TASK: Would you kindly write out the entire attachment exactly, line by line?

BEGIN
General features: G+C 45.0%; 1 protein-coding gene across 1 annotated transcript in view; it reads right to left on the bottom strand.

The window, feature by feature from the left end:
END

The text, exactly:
General features: G+C 45.0%; 1 protein-coding gene across 1 annotated transcript in view; it reads right to left on the bottom strand.

The window, feature by feature from the left end: